The Pebble Limited Partnership, the company wishing to develop the proposed Pebble Mine, says it plans to spend $73 million this year in studies for permitting and continued exploratory drilling.
The company -- consisting of Anglo American and Northern Dynasty Minerals -- released its 2010 budget last Thursday. The Pebble Partnership is working to mine copper, gold and molybdenum, a component of steel, from the area near Iliamna.
"What we're doing is continuing the work from 2009," said Mike Heatwole, Pebble Partnership vice president of public affairs. He explained the budget's focus on a pre-feasibility study and ongoing economic and engineering evaluation.
These studies will help in the assembly of an environmental baseline document as well as a preliminary development plan, as a precursor to the permitting process. The environmental baseline document will be a compilation of all environmental data and analysis from the past five years.
Heatwole said factors like the rate of mining, duration of the mine and managing and mitigating potential environmental impacts would all be addressed the preliminary development plan.
Pebble Partnership CEO John Shively said in a statement released Thursday that the plan would be available for review by regional stakeholders before the company applies for permits.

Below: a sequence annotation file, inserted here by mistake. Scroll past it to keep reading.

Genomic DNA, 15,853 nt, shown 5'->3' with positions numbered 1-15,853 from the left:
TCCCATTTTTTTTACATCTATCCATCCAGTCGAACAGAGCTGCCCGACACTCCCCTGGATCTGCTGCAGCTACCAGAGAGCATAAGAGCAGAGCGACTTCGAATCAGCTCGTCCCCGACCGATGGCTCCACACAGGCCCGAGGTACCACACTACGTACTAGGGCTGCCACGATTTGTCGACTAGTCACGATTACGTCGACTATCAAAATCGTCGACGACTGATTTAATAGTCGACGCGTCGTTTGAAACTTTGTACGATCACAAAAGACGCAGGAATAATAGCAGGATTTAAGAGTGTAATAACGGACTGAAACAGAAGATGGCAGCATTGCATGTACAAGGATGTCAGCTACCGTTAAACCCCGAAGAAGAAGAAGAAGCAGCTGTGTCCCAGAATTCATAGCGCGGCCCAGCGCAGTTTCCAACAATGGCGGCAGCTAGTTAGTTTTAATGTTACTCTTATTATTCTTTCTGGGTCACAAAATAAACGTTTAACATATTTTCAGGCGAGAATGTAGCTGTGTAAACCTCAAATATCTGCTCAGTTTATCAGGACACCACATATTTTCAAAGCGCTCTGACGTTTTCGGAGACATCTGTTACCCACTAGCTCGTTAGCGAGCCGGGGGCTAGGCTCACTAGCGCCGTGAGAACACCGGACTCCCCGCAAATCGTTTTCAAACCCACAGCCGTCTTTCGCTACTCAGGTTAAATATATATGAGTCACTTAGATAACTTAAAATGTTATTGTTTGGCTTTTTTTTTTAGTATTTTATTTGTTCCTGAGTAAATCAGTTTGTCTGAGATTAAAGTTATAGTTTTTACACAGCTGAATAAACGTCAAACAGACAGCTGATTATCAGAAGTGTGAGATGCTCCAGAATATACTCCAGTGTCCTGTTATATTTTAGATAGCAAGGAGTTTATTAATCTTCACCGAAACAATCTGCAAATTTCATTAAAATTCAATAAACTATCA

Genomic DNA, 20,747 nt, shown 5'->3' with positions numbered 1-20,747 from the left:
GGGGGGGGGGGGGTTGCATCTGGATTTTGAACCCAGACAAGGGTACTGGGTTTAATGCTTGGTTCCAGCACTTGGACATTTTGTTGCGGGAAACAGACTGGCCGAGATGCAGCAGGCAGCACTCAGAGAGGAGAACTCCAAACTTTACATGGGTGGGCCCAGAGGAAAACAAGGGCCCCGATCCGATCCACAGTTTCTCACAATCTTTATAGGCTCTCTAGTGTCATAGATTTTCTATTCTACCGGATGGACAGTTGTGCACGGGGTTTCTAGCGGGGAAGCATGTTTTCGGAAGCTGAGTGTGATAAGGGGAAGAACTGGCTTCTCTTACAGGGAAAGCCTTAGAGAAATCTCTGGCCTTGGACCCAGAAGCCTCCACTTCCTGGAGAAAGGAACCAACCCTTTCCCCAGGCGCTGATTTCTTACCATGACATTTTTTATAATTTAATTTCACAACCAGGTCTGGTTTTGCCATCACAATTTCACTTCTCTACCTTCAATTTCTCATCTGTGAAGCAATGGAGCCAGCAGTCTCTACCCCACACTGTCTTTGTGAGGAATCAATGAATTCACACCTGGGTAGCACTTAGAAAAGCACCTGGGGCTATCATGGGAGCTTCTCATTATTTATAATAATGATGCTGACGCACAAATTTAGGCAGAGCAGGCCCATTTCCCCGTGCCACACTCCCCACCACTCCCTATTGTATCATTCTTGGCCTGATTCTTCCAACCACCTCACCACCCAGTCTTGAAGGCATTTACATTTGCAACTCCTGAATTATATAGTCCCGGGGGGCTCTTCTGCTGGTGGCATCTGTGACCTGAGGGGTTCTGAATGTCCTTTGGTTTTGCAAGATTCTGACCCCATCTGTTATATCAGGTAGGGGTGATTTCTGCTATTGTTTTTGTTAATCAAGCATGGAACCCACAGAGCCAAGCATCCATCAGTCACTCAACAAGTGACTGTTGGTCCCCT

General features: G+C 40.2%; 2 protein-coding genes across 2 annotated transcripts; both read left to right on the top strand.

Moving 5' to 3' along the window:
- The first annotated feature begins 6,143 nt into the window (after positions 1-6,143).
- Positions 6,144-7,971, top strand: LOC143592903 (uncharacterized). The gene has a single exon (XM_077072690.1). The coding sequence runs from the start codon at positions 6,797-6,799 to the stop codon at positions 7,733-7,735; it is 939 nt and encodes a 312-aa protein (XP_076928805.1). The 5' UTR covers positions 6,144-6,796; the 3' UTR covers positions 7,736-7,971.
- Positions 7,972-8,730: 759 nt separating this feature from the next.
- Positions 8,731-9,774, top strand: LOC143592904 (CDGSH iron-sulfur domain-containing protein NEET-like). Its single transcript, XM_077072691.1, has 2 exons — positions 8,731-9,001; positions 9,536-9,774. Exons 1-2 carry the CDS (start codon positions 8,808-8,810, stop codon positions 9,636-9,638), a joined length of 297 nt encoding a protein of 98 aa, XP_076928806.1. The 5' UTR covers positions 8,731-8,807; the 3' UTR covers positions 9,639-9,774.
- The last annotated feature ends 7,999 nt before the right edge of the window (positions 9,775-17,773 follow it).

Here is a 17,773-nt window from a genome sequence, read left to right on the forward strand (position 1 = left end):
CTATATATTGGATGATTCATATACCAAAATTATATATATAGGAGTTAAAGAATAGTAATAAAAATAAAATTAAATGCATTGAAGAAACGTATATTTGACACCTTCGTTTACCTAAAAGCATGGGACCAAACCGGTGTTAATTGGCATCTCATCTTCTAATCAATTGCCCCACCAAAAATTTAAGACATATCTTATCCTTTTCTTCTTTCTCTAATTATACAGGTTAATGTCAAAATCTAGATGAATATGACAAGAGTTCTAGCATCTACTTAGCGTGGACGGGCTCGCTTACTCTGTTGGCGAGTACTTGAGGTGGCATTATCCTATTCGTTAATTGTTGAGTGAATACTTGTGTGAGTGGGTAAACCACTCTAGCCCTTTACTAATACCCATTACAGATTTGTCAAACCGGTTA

Pebble Partnership hopes to begin the formal permitting process next year.
Heatwole said there are 67 major state and federal permits that need to be obtained before the company can go forward, plus many more minor ones.
"We believe before we're finished there will be hundreds of permits," he said.
The budget also includes site evaluation in Iliamna and exploratory drilling to support the studies.
The rest of this year's budget will go to continued public affairs work and administrative costs. Company representatives have been visiting communities in the state in order explain the project and its potential.
"Alaskans have a lot of questions on what's going on with Pebble," Heatwole said. It's a very well known topic but there's not a depth of knowledge, he added.
Workforce development is ongoing for the company as well, with training programs for local and regional workers to become drillers.
Heatwole said the Pebble Partnership has paid more than $400 million to get to this point.
But, he said, "we've got a ways to go."
Opponents of the Pebble Mine say it the impacts of the drilling could potentially pollute Bristol Bay salmon streams.
Brielle Schaeffer can be reached at email@example.com.
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